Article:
A: I have been asked this before, and am afraid I don’t have a very good answer in terms of individual books. I go through eras of books. When I was in high school, I became interested in D.H. Lawrence, and scoured our library for everything he wrote. I read and reread his books, underlining what I thought were profundities that I wanted to process. When I had babies, I read scores of baby books. When I did degrees in Psychology and Criminology, I read social science books. When I went back to school in English, I read from Chaucer to the present, fascinated by the ways storytelling developed in Britain, America, and Canada.
By the time I started my Ph.D, I was invested in fiction written by Canadian women, specifically Margaret Laurence, Margaret Atwood, and Marian Engel during the Trudeau years, when Canadians were so interested in their national identity. I read everything these women wrote from 1965-1980, and pretty much everything that was written about them. In preparation for my comprehensive exams, I went off to the library at York University and filled up bundle buggies of books, read them, and came back for more. So, hundreds of books have had an impact on my life. People bring me books and recommend stories in different media. My older son brought me the television series Buffy the Vampire Slayer, which is wonderful storytelling.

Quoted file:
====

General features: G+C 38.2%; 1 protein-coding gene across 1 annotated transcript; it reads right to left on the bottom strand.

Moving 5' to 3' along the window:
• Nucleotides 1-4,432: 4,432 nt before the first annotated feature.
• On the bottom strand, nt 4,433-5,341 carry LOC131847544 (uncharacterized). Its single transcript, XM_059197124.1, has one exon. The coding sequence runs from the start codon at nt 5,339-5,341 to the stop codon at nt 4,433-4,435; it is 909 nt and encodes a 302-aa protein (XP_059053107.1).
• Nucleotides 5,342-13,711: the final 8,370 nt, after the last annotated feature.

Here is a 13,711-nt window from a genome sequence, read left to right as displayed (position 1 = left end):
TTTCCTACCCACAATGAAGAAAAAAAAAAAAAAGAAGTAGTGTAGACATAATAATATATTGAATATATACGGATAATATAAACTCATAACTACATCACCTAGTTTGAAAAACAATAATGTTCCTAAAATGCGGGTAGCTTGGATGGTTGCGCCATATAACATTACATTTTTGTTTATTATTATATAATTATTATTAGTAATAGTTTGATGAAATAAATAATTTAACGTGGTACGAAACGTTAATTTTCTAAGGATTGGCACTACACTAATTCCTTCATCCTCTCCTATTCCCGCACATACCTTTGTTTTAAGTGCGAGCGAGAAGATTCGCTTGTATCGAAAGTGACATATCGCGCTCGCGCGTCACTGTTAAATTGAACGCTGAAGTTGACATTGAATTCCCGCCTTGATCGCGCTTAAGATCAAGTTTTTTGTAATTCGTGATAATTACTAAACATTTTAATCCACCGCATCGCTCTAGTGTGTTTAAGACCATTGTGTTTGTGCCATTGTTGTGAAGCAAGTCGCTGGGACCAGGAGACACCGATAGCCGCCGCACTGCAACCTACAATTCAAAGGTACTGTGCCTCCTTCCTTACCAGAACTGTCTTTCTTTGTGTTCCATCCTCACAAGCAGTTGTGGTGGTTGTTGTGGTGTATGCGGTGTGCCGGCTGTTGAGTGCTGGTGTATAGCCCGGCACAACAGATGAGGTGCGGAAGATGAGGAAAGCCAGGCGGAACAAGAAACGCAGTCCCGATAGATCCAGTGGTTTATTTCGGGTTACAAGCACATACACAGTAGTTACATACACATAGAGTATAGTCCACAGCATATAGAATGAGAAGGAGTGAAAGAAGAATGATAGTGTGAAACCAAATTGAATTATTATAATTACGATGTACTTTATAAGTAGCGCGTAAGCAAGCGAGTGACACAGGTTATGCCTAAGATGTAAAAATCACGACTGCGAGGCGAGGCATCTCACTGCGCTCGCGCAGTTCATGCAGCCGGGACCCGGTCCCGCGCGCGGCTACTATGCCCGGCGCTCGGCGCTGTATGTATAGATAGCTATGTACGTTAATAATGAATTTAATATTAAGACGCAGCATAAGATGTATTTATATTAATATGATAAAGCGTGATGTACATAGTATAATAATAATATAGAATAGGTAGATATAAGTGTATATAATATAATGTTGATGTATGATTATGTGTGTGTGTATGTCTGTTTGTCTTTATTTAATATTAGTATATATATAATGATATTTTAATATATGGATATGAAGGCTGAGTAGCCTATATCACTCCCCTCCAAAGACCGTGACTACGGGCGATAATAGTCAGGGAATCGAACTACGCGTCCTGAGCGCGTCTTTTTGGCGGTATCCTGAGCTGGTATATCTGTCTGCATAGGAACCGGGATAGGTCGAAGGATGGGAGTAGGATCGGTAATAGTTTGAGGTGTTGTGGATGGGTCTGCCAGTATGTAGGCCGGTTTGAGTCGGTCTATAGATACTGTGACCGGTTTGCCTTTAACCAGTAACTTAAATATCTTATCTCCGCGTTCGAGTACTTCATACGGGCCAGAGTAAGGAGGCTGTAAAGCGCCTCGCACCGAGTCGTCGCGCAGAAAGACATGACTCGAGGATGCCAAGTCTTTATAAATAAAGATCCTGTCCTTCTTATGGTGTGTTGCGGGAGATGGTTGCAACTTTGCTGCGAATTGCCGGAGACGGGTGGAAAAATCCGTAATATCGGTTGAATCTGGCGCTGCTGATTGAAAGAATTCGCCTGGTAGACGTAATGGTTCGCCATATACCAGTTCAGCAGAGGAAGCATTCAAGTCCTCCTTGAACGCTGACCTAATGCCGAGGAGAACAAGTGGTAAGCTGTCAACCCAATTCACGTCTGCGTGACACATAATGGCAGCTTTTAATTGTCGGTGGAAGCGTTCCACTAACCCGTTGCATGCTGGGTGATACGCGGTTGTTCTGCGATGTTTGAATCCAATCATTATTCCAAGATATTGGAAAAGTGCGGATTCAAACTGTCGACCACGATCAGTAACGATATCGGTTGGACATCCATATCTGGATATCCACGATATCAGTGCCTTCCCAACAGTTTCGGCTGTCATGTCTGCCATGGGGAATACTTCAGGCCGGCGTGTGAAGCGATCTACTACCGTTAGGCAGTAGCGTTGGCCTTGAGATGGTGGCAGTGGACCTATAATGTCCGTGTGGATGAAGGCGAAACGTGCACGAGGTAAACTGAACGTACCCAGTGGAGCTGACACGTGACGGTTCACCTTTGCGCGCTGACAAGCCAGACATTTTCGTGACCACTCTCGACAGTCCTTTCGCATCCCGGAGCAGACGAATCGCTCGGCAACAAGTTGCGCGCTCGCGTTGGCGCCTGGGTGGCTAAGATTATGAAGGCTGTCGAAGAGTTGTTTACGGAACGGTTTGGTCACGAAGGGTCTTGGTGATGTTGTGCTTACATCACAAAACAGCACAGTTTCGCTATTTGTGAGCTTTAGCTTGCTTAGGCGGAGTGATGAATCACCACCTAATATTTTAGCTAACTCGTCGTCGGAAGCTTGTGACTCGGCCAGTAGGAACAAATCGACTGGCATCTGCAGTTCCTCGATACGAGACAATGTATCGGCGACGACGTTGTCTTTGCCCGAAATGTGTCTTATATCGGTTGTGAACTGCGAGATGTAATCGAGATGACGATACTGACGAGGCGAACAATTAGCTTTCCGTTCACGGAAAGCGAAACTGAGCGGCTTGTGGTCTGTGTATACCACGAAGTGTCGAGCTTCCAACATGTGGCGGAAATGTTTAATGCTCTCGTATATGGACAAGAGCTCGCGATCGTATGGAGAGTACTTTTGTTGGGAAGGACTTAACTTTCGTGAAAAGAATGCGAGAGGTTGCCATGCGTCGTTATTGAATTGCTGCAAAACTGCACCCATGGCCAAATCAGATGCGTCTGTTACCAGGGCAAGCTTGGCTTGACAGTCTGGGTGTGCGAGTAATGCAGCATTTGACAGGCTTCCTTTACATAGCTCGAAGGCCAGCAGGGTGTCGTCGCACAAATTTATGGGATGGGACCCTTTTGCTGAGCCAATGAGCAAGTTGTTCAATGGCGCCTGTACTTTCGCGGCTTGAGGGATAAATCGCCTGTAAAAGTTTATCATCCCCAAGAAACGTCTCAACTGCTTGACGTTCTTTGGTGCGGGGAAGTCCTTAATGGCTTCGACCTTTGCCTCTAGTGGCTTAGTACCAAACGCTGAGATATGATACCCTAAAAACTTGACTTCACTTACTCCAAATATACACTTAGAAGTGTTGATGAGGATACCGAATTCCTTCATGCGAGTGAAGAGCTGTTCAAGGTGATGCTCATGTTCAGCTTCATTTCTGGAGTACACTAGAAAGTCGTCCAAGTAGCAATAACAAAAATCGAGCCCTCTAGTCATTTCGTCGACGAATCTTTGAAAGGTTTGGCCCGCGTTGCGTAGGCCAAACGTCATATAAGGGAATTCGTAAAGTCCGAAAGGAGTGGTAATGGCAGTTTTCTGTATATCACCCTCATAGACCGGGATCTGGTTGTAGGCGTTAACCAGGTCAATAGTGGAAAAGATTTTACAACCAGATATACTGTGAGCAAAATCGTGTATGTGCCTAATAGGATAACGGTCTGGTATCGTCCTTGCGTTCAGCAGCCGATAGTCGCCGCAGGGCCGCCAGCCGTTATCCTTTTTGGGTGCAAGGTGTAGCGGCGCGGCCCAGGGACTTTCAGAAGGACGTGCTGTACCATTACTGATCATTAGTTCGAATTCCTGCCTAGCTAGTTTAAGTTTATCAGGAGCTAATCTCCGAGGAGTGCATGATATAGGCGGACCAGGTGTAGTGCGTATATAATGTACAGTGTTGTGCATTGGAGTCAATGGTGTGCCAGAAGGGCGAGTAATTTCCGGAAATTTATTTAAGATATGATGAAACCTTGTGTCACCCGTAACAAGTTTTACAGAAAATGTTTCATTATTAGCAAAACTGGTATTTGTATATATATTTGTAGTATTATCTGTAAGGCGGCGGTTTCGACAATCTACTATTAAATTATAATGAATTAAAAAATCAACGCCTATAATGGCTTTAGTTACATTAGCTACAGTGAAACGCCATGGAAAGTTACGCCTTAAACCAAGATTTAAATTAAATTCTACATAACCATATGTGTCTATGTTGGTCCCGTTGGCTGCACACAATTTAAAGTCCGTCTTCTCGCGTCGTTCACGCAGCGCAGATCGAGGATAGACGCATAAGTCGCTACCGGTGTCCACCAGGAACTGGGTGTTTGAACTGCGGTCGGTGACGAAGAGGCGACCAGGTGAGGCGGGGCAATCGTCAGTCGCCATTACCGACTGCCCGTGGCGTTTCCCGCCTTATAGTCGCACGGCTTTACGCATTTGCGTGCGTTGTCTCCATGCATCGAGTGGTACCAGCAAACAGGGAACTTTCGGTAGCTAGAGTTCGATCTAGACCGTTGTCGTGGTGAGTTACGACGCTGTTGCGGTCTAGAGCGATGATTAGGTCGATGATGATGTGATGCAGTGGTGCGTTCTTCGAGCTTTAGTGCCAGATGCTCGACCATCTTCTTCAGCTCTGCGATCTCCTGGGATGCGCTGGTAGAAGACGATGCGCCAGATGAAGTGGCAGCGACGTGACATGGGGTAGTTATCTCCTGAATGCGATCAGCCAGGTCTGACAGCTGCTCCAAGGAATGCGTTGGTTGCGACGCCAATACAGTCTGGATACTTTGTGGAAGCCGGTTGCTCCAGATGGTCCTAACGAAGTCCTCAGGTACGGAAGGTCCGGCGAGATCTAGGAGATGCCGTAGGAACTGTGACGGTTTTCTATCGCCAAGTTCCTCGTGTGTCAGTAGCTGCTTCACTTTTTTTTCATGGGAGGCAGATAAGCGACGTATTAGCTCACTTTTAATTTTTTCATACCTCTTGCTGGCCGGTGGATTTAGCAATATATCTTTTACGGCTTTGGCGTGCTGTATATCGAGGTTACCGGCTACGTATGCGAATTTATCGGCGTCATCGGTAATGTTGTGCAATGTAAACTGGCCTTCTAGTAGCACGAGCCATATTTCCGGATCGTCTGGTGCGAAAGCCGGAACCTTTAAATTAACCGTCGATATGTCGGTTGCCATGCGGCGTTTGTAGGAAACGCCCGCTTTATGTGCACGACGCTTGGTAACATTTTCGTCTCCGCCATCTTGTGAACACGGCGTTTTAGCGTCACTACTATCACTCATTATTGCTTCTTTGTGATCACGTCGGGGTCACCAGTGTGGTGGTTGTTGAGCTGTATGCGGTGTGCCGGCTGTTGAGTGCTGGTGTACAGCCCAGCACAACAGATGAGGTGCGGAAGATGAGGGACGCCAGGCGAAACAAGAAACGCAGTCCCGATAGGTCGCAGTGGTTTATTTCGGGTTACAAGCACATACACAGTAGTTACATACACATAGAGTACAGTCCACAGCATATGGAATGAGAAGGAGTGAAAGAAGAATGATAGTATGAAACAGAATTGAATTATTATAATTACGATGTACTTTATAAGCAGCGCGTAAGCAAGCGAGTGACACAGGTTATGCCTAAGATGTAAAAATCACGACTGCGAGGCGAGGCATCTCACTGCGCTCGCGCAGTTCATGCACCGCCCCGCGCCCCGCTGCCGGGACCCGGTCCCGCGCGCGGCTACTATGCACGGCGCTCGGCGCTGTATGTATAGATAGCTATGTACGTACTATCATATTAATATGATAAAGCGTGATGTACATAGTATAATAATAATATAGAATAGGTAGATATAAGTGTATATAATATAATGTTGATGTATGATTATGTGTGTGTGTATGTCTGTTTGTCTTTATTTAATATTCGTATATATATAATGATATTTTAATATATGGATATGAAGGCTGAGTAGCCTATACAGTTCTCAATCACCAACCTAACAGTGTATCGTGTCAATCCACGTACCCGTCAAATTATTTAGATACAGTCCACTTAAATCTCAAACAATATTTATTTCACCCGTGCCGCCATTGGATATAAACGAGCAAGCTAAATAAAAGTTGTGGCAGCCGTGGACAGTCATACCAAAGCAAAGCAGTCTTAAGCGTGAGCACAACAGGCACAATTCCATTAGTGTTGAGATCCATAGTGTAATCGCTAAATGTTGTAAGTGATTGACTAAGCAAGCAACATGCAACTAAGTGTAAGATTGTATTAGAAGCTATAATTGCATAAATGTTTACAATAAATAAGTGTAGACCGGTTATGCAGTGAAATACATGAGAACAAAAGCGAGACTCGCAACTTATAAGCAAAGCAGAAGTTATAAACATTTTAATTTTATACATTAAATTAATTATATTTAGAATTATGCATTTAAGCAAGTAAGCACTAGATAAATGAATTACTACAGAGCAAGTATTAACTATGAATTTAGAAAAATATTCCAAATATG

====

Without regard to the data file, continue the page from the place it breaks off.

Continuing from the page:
If I had to pick out highlights of Canadian novels I have read, I would cite Mordecai Richler’s The Apprenticeship of Duddy Kravitz and Margaret Laurence’s The Stone Angel for voice. A treat that I didn’t get around to reading until a couple of years ago was Victor Hugo’s Les Misérables. I love his ability to build tension into his characters’ actions.
Q: Do you consider yourself a writer or a reader? At what point in your life did you know you wanted to write a book?
A: I don’t really think you can be a writer without being a reader, so I’m both. But I am a writer most enthusiastically. I take in information, and then I need to act on it. I do this in other ways in my life, too. I watched so many renovation shows that I had to go out and buy rental properties to renovate.
Q: Do you have a favourite quote/line/passage/poem?
A: Nothing jumps out at me because so many wonderful turns of phrase have been written. But it’s funny you should ask that because as a teacher I assign a group seminar presentation that requires students to choose a passage from a book they liked as a reader at some point in their lives. Now they are to come back to it as a student of narrative to unpack how the writer achieved whatever effect was so captivating the first time around. It is a narrator’s voice that excites me. I appreciate a clear world view, and the ability to tell a story that elucidates it.